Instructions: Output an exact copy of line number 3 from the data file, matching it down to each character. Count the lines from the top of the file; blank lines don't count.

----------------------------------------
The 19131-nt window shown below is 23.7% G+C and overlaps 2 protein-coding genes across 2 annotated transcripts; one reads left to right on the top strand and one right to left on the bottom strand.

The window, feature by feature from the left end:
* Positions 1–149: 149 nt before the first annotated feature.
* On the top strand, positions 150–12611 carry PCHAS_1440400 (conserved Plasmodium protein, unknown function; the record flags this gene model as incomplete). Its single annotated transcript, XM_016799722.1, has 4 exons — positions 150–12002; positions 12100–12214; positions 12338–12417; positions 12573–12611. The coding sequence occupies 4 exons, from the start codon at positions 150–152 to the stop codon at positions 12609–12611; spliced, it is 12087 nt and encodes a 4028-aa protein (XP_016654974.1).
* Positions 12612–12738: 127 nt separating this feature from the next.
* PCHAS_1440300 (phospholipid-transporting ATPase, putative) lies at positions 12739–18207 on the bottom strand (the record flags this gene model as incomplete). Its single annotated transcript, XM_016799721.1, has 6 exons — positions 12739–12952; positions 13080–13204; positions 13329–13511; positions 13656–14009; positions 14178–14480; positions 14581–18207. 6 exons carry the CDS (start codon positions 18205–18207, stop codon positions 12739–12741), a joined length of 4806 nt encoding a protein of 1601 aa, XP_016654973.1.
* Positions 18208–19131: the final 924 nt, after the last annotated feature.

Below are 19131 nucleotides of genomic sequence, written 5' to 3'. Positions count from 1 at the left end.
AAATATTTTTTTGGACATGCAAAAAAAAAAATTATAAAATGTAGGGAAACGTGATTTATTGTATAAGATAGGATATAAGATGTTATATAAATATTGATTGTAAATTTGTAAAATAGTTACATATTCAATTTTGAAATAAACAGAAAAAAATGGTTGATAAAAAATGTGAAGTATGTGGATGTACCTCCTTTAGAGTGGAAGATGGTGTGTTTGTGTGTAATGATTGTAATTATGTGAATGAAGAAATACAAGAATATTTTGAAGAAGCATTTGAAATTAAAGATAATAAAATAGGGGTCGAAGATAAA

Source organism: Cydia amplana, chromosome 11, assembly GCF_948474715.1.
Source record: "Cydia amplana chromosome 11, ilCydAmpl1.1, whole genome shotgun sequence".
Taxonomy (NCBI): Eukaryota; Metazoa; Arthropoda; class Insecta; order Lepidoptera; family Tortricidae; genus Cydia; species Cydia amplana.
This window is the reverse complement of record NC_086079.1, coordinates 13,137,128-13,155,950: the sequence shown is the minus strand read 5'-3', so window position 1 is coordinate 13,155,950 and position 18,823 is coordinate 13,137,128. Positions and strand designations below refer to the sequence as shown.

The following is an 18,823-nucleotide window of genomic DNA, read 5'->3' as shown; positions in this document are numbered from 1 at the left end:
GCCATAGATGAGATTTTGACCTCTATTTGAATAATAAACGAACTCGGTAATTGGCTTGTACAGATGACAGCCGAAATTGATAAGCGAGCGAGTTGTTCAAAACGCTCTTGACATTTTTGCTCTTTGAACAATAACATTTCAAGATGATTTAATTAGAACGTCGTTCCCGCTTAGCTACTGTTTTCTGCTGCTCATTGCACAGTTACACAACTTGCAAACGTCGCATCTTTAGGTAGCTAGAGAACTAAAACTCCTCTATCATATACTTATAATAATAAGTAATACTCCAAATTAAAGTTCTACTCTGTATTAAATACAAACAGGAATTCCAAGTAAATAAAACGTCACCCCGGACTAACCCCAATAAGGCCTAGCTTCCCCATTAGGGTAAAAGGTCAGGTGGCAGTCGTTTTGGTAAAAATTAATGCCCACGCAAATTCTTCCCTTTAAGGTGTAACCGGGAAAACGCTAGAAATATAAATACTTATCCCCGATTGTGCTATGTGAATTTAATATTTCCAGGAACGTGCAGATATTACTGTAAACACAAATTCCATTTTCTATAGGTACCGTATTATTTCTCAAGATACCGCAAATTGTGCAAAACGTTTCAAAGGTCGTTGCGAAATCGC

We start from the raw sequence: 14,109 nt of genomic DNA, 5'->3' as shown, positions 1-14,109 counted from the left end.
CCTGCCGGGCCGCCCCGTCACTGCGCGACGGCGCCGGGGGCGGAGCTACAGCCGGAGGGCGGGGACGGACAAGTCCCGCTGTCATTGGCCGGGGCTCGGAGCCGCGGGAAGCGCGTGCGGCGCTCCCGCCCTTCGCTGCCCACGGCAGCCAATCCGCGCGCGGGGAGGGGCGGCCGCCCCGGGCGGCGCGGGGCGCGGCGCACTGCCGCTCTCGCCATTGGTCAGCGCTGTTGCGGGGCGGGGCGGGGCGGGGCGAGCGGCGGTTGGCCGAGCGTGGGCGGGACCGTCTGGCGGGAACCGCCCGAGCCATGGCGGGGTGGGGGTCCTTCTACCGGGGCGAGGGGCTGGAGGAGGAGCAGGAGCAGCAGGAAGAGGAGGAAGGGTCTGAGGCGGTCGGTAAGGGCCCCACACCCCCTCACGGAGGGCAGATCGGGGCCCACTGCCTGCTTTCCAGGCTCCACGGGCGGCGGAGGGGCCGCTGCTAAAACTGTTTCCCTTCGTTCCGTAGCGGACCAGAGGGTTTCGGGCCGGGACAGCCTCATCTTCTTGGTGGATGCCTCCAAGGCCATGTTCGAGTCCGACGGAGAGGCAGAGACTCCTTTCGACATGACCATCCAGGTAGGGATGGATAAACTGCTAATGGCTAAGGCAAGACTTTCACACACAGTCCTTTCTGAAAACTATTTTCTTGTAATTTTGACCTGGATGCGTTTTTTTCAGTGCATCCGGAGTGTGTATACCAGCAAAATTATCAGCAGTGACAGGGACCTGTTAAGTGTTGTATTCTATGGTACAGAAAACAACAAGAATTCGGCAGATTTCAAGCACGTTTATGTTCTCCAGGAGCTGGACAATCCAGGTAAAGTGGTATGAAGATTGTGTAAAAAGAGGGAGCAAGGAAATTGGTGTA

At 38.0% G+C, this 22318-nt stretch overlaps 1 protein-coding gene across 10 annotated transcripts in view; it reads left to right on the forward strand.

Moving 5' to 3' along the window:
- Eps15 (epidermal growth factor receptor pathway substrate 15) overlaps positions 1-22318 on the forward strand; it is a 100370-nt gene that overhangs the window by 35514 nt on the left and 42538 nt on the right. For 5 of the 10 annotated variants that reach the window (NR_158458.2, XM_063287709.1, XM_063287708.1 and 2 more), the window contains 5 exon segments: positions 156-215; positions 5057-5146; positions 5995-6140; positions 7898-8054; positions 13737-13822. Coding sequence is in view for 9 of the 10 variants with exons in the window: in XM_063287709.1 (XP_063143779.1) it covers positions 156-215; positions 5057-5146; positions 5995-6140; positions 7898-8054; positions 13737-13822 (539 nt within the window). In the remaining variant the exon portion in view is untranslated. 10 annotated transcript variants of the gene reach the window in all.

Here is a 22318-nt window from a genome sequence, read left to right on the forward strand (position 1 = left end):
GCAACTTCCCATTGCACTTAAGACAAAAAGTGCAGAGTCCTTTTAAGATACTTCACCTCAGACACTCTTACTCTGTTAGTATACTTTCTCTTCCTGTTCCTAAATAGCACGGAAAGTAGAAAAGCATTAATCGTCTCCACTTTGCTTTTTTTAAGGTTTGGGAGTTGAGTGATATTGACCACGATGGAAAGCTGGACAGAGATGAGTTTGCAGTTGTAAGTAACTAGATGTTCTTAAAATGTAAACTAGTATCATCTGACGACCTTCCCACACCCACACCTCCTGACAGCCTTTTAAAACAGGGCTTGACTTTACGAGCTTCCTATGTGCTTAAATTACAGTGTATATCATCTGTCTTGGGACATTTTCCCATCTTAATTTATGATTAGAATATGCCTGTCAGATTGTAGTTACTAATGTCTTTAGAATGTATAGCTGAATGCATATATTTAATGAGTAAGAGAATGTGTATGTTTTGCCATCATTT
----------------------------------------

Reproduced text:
* Positions 1–149: 149 nt before the first annotated feature.